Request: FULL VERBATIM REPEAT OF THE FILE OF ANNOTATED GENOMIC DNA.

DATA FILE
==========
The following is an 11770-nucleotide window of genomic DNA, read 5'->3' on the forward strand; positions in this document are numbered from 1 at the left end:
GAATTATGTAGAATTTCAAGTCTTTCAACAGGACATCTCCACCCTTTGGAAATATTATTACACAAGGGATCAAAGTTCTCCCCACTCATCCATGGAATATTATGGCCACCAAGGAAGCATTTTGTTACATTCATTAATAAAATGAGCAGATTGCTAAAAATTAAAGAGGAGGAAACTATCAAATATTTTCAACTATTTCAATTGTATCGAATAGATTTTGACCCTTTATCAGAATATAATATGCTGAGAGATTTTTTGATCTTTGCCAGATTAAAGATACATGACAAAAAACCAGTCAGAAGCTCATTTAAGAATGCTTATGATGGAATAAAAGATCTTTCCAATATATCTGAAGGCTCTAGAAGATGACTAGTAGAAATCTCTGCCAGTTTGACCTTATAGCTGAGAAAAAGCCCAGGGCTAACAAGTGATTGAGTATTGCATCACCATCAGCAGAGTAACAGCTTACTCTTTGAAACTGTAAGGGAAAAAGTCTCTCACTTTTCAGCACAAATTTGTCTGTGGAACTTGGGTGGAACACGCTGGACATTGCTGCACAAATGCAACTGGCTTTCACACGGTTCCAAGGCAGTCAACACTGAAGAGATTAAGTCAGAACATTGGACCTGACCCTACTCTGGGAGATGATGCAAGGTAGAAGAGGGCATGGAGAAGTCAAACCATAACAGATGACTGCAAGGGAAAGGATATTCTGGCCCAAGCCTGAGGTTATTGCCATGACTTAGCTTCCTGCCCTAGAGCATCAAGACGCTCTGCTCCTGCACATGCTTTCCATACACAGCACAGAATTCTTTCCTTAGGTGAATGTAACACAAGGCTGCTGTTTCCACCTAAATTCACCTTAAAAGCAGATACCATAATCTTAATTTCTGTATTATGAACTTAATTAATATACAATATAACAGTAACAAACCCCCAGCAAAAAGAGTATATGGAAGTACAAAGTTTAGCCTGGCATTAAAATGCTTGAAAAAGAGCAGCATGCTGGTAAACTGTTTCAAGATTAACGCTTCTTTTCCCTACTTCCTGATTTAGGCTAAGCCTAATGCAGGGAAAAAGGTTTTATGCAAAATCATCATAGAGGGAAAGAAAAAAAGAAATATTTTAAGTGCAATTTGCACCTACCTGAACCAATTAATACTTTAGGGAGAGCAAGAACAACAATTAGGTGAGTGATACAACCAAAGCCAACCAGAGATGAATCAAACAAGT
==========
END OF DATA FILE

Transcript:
The following is an 11770-nucleotide window of genomic DNA, read 5'->3' on the forward strand; positions in this document are numbered from 1 at the left end:
GAATTATGTAGAATTTCAAGTCTTTCAACAGGACATCTCCACCCTTTGGAAATATTATTACACAAGGGATCAAAGTTCTCCCCACTCATCCATGGAATATTATGGCCACCAAGGAAGCATTTTGTTACATTCATTAATAAAATGAGCAGATTGCTAAAAATTAAAGAGGAGGAAACTATCAAATATTTTCAACTATTTCAATTGTATCGAATAGATTTTGACCCTTTATCAGAATATAATATGCTGAGAGATTTTTTGATCTTTGCCAGATTAAAGATACATGACAAAAAACCAGTCAGAAGCTCATTTAAGAATGCTTATGATGGAATAAAAGATCTTTCCAATATATCTGAAGGCTCTAGAAGATGACTAGTAGAAATCTCTGCCAGTTTGACCTTATAGCTGAGAAAAAGCCCAGGGCTAACAAGTGATTGAGTATTGCATCACCATCAGCAGAGTAACAGCTTACTCTTTGAAACTGTAAGGGAAAAAGTCTCTCACTTTTCAGCACAAATTTGTCTGTGGAACTTGGGTGGAACACGCTGGACATTGCTGCACAAATGCAACTGGCTTTCACACGGTTCCAAGGCAGTCAACACTGAAGAGATTAAGTCAGAACATTGGACCTGACCCTACTCTGGGAGATGATGCAAGGTAGAAGAGGGCATGGAGAAGTCAAACCATAACAGATGACTGCAAGGGAAAGGATATTCTGGCCCAAGCCTGAGGTTATTGCCATGACTTAGCTTCCTGCCCTAGAGCATCAAGACGCTCTGCTCCTGCACATGCTTTCCATACACAGCACAGAATTCTTTCCTTAGGTGAATGTAACACAAGGCTGCTGTTTCCACCTAAATTCACCTTAAAAGCAGATACCATAATCTTAATTTCTGTATTATGAACTTAATTAATATACAATATAACAGTAACAAACCCCCAGCAAAAAGAGTATATGGAAGTACAAAGTTTAGCCTGGCATTAAAATGCTTGAAAAAGAGCAGCATGCTGGTAAACTGTTTCAAGATTAACGCTTCTTTTCCCTACTTCCTGATTTAGGCTAAGCCTAATGCAGGGAAAAAGGTTTTATGCAAAATCATCATAGAGGGAAAGAAAAAAAGAAATATTTTAAGTGCAATTTGCACCTACCTGAACCAATTAATACTTTAGGGAGAGCAAGAACAACAATTAGGTGAGTGATACAACCAAAGCCAACCAGAGATGAATCAAACAAGT